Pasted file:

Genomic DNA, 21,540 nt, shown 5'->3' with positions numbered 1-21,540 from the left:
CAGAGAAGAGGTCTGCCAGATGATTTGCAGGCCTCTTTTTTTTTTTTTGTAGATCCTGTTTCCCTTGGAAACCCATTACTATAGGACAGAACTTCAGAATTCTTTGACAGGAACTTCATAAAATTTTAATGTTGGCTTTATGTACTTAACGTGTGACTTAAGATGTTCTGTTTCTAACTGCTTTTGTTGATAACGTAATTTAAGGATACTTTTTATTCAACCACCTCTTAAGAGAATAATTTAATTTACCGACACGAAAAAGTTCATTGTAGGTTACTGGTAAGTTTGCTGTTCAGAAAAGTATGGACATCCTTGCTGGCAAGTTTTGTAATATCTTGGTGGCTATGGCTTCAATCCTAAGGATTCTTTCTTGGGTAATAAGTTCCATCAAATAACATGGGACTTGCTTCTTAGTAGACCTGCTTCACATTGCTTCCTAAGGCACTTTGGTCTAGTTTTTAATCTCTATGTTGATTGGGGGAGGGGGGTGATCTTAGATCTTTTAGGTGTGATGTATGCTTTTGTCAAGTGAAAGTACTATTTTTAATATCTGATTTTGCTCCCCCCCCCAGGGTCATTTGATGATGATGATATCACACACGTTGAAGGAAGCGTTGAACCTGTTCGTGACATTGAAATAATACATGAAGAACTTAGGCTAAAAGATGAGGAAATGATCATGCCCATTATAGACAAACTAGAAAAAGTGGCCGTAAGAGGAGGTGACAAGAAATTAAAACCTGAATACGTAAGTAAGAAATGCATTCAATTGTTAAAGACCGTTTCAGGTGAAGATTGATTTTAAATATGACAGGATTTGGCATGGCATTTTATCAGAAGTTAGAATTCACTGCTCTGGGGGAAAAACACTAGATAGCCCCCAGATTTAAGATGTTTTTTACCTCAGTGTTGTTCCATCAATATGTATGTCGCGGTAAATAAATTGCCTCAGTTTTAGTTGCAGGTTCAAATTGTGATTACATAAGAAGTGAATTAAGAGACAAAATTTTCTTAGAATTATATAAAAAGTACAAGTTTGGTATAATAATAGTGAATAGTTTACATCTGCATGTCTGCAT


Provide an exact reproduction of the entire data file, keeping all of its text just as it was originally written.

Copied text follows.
Genomic DNA, 21,540 nt, shown 5'->3' with positions numbered 1-21,540 from the left:
CAGAGAAGAGGTCTGCCAGATGATTTGCAGGCCTCTTTTTTTTTTTTTGTAGATCCTGTTTCCCTTGGAAACCCATTACTATAGGACAGAACTTCAGAATTCTTTGACAGGAACTTCATAAAATTTTAATGTTGGCTTTATGTACTTAACGTGTGACTTAAGATGTTCTGTTTCTAACTGCTTTTGTTGATAACGTAATTTAAGGATACTTTTTATTCAACCACCTCTTAAGAGAATAATTTAATTTACCGACACGAAAAAGTTCATTGTAGGTTACTGGTAAGTTTGCTGTTCAGAAAAGTATGGACATCCTTGCTGGCAAGTTTTGTAATATCTTGGTGGCTATGGCTTCAATCCTAAGGATTCTTTCTTGGGTAATAAGTTCCATCAAATAACATGGGACTTGCTTCTTAGTAGACCTGCTTCACATTGCTTCCTAAGGCACTTTGGTCTAGTTTTTAATCTCTATGTTGATTGGGGGAGGGGGGTGATCTTAGATCTTTTAGGTGTGATGTATGCTTTTGTCAAGTGAAAGTACTATTTTTAATATCTGATTTTGCTCCCCCCCCCAGGGTCATTTGATGATGATGATATCACACACGTTGAAGGAAGCGTTGAACCTGTTCGTGACATTGAAATAATACATGAAGAACTTAGGCTAAAAGATGAGGAAATGATCATGCCCATTATAGACAAACTAGAAAAAGTGGCCGTAAGAGGAGGTGACAAGAAATTAAAACCTGAATACGTAAGTAAGAAATGCATTCAATTGTTAAAGACCGTTTCAGGTGAAGATTGATTTTAAATATGACAGGATTTGGCATGGCATTTTATCAGAAGTTAGAATTCACTGCTCTGGGGGAAAAACACTAGATAGCCCCCAGATTTAAGATGTTTTTTACCTCAGTGTTGTTCCATCAATATGTATGTCGCGGTAAATAAATTGCCTCAGTTTTAGTTGCAGGTTCAAATTGTGATTACATAAGAAGTGAATTAAGAGACAAAATTTTCTTAGAATTATATAAAAAGTACAAGTTTGGTATAATAATAGTGAATAGTTTACATCTGCATGTCTGCAT